Erik Kostelnik is the Senior Director of Global Sales at Wrike. He has 10 years of experience in sales leadership and SaaS software. We spoke with him about his job here, and how our sales organization leverages Wrike to increase visibility and save time. What’s your role here at Wrike, and what does your day-to-day life look like? I’m in charge of the sales side our revenue operations. If you call Wrike and speak with a sales rep, that person falls under my umbrella. That includes our SMB team, our Mid-Market team, and the Enterprise team. My day-to-day can vary quite a bit. I usually spend mornings talking to our international team based out of Ireland, and during the U.S. hours I spend a lot of time trying to bring talented people to Wrike. There’s also a lot of projecting, and developing training programs to make sure our new hires know the product and can provide the positive service experience our customers expect. What’s the biggest challenge of managing that organization? For a little perspective, I came to Wrike a little less than 2 years ago, and at the time we had 4 sales reps — all very talented — but basically in the same position. So adding structure, defining roles, growing the organization, and developing those reps was a big task. Now we’ve got 75 quota-holding reps in 3 offices worldwide, and I think my biggest challenge is making sure our new hires are getting the one-on-one time they need to be successful. How does using Wrike help make that process easier? The value of using Wrike for onboarding new hires can’t be stated enough. We have folders in Wrike that serve as templates for each position. “Account Executive Onboarding” for example. So if we hire a new Account Executive, I can duplicate that template, and assign it to the new hire. Then I get updates as they complete those tasks or ask questions. At the end of the week, I can run a report to see what they’ve done and what they haven’t, so we can follow up if needed. Basically, the big picture here is that we ramp new hires and have them closing deals within 30 days. The standard for sales teams at other companies is 90 days. Using Wrike for training and onboarding doesn’t just save time, it actually boosts production from reps. How do you leverage Wrike’s Salesforce registration? The Salesforce Integration is a big part of our workflow, and makes it possible for our sales team and consulting group to work together. It gives reps visibility into each consultant’s workload, and allows them to delegate services to the person who has the best availability. If we didn’t have this in our toolset, we’d probably need another operations manager. The fact that it relays updates back to the reps in real time, without the need for them to leave Salesforce, helps them stay focused on selling. It makes everything really easy. How does your use of these tools benefit our customers? Anytime we can eliminate delays from our process, we’re able to serve our customers faster. Whether it’s scheduling a training or consultation call, or helping us follow up with a support ticket, the speed on our side makes us a more effective service and sales organization. How would you recommend other sales leaders use Wrike? In addition to onboarding reps, I recommend moving your legal and contract process into Wrike. Wrike’s revision tools for documents can show you who made what change and when. So if we’re redlining paperwork with counsel or reps, it’s easy to make sure you’re all looking at the most recent version. I also recommend creating a feedback channel between your sales and product marketing teams. Your sales reps spend more time talking to customers and prospects than anyone, and giving them a place to pass and discuss that feedback is a good way to ensure your product development is in line with the market. How is Wrike different from other companies you’ve worked at? I think the visibility we have here makes this company very different. If you want an answer, you can search Wrike and find it. We don’t waste a lot of time waiting for permission to execute. Everything you need is right in Wrike. Also on the sales side, our culture is amazing. Those 4 reps I mentioned earlier are all still with the team and in leadership roles, and having that kind of backbone keeps us all grounded. It also doesn’t hurt that we have an amazing product, because the value we offer to our customers is very real. What’s in the future for the sales organization at Wrike? Good times! More hiring, more opportunities for our reps to grow professionally, and more chances to make a big difference in the lives of our users. The future is very bright! If someone would like to join our sales team, where can they learn more? Our Careers page has a lot of listings for people at all experience levels, including recent grads. We’re hiring in Dublin (Ireland), Mountain View, and San Diego, and would love to hear from you. Check out opportunities to join our sales team on Glassdoor!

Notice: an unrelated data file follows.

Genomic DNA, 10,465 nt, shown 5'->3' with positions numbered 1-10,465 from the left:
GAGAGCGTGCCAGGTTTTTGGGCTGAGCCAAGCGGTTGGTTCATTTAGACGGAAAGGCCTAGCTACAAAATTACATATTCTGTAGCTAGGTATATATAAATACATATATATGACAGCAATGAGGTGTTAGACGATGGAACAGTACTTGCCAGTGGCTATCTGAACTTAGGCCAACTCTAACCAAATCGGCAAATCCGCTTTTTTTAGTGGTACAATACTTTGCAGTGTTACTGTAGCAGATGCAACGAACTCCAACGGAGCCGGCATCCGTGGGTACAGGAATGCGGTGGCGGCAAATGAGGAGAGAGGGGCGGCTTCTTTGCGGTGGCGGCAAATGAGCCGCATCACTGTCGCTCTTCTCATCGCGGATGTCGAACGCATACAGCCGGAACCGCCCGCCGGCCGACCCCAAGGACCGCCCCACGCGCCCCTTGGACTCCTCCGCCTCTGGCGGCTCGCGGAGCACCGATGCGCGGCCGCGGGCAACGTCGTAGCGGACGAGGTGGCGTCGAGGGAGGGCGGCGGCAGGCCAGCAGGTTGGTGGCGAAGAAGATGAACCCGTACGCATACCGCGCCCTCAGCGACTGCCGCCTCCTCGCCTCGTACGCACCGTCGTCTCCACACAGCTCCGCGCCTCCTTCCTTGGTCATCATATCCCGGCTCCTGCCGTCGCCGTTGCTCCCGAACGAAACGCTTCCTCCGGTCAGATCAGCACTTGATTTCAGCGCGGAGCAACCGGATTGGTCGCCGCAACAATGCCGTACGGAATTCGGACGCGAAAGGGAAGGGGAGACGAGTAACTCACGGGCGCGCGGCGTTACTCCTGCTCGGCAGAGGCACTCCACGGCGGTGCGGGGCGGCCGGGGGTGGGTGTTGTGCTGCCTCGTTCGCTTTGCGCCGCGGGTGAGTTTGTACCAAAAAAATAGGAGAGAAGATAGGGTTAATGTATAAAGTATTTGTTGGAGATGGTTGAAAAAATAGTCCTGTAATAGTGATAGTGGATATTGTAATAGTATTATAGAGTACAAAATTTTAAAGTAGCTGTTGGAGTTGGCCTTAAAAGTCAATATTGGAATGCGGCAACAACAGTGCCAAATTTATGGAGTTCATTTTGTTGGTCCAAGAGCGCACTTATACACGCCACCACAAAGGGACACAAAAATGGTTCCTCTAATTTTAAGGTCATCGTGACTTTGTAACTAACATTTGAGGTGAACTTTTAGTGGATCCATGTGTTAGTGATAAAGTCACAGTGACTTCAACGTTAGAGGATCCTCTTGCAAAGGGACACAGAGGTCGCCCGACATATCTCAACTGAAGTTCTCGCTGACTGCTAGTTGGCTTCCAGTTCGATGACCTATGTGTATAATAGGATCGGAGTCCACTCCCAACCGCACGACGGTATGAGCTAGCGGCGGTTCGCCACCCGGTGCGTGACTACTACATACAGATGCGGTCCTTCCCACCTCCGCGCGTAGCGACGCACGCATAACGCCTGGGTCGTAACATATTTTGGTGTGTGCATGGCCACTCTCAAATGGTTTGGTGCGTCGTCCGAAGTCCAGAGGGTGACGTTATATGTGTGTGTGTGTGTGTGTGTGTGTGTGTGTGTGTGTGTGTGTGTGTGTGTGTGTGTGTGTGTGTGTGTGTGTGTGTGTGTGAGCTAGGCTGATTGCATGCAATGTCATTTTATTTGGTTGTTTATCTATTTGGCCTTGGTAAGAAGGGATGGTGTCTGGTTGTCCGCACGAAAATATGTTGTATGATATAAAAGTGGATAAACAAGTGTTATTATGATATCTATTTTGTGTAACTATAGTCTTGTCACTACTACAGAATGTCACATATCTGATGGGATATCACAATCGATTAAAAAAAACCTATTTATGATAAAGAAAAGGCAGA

If the marketing field has a golden rule, it’s this: know your customers. And not just in a vague, “females, 18-29 years old” way. You need to know what kind of job your customers have, what their goals are, the daily challenges they’re facing, what they find funny and frustrating — all the details necessary to connect to them on a human level. Only then can you offer an effective solution that will attract their attention and convert them into happy customers. Getting to that level of detail and familiarity can be trickier than it sounds, however. Painstaking market research is time-consuming and difficult to maintain on an ongoing basis, especially with so many emerging channels and trends influencing buyers in new ways. Here are our tips for building an accurate and effective customer profile that’s unique to your best prospects — and keeping it accurate as your market and customer base continue to evolve and you continue to embrace conversion rate marketing. As it turns out, the best resources are right at your fingertips — members of your own team! 1. Talk to sales. Find out the central problem most buyers are looking to solve using your solution, the one question they ask time and time again, and the most common misconception about your product. For instance, if you find that many customers are unaware that your software has a certain feature, maybe add a brief video showcasing that feature to your website's home page, or write a blog post highlighting its functionality and use cases. 2. Consult with customer support. They can offer a treasure trove of insight into your customers’ perspectives and ongoing problems. What common issues are your customers struggling with? How can you make it easier for them to adopt your solution? What resources can you provide to improve their experience with your product and recommend it to others? 3. Keep an eye on online communities. Browse LinkedIn groups, Quora, Reddit, and popular review sites to see what conversations your product is inspiring. How are people discovering your product? Are they using it in conjunction with another tool that you could partner with, or in unexpected or innovative ways you could highlight on your blog? Use these conversations to inform a deeper understanding of who your customers are and shine a spotlight on members of your community. 4. Monitor your analytics. Which pages of your website have the most views? Which blog posts have the highest number of comments or social shares? What kinds of search queries or keywords most often lead people to your site? The more specifics you know about what your customers are looking for and the kind of content that catches their eye, the easier it is to optimize your campaigns. 5. Go straight to the source. Spend an hour or two each week picking up the phone and talking to a few current customers, or sending a handful of personalized emails. Establish and maintain genuine relationships with people who actually use your product, listen carefully to their experiences and insights, and then keep them top of mind when developing your marketing materials. Applying the Power of Marketing Ops to Your Business Once you’ve nailed the buyer persona and attracted a potential customer’s attention, how do you create a marketing strategy that will convert them into paying customers and continue to grow your business? Download our free eBook, 5 Steps to Transforming Marketing Operations for Maximum Growth, for tips on delivering an exceptional customer experience, selecting the right tools to support your marketing efforts, and the key metrics you should use to fuel your success.